There was a moment when I hoped that Poland, for example, you know, wanting to be a good European, wanting to be kind of in with Germany and the big countries, might gravitate towards Merkel’s position, but hadn’t. It turns out that the sort of ethnic composition and the kind of cultural homogeneity of Catholic Poland is a very powerful force and they do not want particularly non-Christian Muslim immigrants to come in, in any numbers. And that has driven the Polish position more than any sense of European solidarity.
So, you know, I guess to summarize my answer to your question, the hope was that, you know, Angela Merkel and Germany were weighty enough within the European Union to drive the other members to get in line, but it doesn’t seem to be playing out that way.
MCMAHON: OK. So, Stewart, obviously the source for a great deal of this flow of people at this time is the turbulent Middle East. And this has been going on for a while. It’s reached an inflection point obviously at the end of this summer. Syria in particular seems to be the epicenter for the latest flows coming up through the Balkans, as well as people in the Balkans. Do you see what’s known as the international community—in this case the EU—operating potentially in concert with the U.N. Security Council, others galvanizing to maybe bring greater focus to the effort to try to broker some sort of a peace deal in a place like Syria?
PATRICK: You know, it would be desirable for that to occur. I think that it’s more likely that you will get cooperation between the EU and the specialized agencies of the United Nations, as well as the International Organization of Migration, which actually predates the United Nations, to come up with better processes for receiving and processing the refugees that are coming through.
I don’t see—a Security Council resolution that would deal with this crisis would obviously have to have the support of the Russians and the Chinese. And the Russians are busy helping the Assad government right now, redoubling their efforts to try to help refurbish some of his military facilities. So I don’t see that in the cards anytime soon.
One issue that, through the Security Council, the Europeans have been pushing, which may arise although the Russians and Chinese have some concerns about it, would be authorization for European navies and others, presumably including the United States, to try to interdict migrant smugglers within territorial waters of some countries including Libya, where a number obviously have been trying to move across.
I think that what—in terms of a solution or a better approach by Europe and the international community to this issue, I think it helps to think in three categories whenever you’re with—you have a humanitarian crisis of this magnitude. And one of them is the source country, one of them a transit—set of transit countries, and then the destination countries.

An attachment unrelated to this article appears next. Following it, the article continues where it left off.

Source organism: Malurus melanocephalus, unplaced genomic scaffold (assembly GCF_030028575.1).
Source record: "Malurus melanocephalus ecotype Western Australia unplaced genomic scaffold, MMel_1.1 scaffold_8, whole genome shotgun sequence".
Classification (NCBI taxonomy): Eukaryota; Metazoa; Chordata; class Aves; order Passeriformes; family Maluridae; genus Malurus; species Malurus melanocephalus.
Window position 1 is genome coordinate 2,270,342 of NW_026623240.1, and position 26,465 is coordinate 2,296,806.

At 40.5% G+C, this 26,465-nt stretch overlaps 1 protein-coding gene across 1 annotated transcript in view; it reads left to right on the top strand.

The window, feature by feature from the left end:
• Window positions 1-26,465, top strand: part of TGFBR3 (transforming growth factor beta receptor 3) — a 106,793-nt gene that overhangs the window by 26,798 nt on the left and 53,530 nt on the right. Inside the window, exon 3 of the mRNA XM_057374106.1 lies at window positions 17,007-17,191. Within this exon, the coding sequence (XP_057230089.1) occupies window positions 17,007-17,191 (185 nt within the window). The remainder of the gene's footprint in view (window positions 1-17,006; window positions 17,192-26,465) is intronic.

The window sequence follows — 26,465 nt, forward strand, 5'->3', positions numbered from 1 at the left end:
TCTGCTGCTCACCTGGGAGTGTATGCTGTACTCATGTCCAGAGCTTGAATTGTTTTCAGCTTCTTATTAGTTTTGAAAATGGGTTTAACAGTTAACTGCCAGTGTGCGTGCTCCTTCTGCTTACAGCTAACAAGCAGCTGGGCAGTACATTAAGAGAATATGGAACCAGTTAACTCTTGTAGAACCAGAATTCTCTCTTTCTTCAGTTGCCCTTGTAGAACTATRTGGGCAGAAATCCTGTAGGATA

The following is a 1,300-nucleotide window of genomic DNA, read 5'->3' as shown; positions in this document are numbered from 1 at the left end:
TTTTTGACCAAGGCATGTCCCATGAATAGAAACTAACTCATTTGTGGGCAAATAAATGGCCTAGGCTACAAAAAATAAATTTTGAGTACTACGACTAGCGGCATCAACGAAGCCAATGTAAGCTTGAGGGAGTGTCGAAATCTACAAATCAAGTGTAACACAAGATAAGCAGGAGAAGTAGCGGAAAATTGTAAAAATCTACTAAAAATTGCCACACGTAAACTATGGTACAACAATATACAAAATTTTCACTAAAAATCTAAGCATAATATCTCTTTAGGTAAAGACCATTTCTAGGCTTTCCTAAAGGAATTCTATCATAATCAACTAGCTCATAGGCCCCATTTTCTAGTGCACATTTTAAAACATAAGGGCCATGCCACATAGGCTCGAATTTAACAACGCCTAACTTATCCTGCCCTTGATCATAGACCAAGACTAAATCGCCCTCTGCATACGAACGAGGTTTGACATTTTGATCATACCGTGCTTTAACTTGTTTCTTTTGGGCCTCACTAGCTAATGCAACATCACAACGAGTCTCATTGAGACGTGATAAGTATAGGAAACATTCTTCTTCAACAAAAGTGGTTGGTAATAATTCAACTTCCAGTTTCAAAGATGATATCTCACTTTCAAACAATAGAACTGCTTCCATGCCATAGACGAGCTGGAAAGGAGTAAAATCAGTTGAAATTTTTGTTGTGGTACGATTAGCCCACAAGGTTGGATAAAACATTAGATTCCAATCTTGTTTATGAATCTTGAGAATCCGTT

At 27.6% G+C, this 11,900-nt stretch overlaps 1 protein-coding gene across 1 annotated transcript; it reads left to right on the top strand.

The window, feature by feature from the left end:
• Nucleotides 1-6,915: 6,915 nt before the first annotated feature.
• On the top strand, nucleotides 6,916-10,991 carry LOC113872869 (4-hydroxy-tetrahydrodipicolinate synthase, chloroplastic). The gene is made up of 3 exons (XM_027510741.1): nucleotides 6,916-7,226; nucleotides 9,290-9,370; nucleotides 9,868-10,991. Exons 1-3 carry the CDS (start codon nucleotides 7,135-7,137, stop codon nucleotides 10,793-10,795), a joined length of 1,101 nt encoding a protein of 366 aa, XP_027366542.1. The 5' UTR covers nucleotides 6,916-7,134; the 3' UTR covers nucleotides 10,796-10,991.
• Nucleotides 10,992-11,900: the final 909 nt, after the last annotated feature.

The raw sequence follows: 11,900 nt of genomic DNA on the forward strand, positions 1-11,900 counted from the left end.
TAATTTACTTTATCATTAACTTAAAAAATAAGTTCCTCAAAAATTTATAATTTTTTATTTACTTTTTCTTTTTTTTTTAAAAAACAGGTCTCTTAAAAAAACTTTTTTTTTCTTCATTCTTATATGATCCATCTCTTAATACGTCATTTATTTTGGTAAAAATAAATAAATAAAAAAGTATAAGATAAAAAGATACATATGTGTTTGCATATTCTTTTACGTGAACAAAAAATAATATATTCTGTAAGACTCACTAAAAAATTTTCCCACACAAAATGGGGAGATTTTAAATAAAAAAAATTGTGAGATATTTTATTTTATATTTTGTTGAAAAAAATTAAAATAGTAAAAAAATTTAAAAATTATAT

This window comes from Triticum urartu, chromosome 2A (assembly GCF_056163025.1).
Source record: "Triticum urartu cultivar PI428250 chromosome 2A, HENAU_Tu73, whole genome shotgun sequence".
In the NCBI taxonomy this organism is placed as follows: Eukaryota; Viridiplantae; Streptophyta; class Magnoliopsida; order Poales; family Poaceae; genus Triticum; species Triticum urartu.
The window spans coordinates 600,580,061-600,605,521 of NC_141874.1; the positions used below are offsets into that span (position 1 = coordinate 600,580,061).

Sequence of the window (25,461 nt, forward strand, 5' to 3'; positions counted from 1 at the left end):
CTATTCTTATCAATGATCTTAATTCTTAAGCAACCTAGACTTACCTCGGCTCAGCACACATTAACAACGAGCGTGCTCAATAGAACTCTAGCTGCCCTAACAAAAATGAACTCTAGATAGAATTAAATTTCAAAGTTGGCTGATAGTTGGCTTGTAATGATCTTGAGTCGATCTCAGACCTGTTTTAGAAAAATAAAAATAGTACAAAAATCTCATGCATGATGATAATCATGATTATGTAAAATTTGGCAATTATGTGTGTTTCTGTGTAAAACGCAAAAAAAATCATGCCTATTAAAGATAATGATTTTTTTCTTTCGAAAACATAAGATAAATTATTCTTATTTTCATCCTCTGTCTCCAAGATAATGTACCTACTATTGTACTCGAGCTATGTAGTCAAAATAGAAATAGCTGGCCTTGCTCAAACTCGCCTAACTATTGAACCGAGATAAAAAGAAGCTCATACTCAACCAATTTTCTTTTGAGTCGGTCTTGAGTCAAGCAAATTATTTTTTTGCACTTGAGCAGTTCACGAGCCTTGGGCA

As you point out, one of the—most of these folks are actually genuine refugees or they’re asylum seekers. And asylum should be granted because, according to the U.N. High Commissioner on Refugees, at least 80 percent, probably 85 percent of the migrants that are actually showing up at Europe’s doorstep have—fall into the category in the 1951 convention that allows—that they have a genuine fear of persecution. They’re fleeing from war.
Now, admittedly, that’s a very difficult thing to sometimes get your head around to distinguish between an economic migrant and an actual refugee because those categories do tend to blur. But the international community can help—as well as European states, particularly those on the front line, as well as other members of the EU—set up transit—in those transit countries set up reception center and processing systems so that those folks get a fair shake but it’s done with reasonable dispatch.
One of the things that’s been alarming has been the proposal by Hungary under the government of Viktor Orbàn to basically reduce the time that it actually takes to process these asylum claims to about eight days. That raises major concerns about due process for those people. This is a process that can take months in the U.S. context. So that really needs to happen. With respect to destination countries, obviously you want to get European countries on the same page. They’re legally obligated to pursue similar asylum procedures, but you’ve seen them very much go their own separate ways.
The final point I’ll make here is that it would be very useful for the EU countries to come up with a list of what they consider safe countries; that is, places where folks can be sent back to without any fear of persecution. And I think that includes a lot of the Balkan states, and the folks coming from the Balkan states are very frequently economic migrants rather than refugees. And that’s one thing that the Europeans need to do.
MCMAHON: And meanwhile, to your point about working with the agencies and the EU working with the agencies, it seems to me some of that is basically properly setting them up to deal with the refugees who have gone just across the border into places like Turkey and Jordan and Lebanon, where there are reports that, you know, like the U.N. Food Agency is setting its donations up. Just—
PATRICK: Yes, let me pick up on that. Let me pick up on that just very quickly. You know, as many people have said, this crisis, because it is originating in Syria, where half of the country—they have a little bit more than 20 million people—half the country is either internally displaced, or in the case of more than 4 million, has fled to neighboring countries.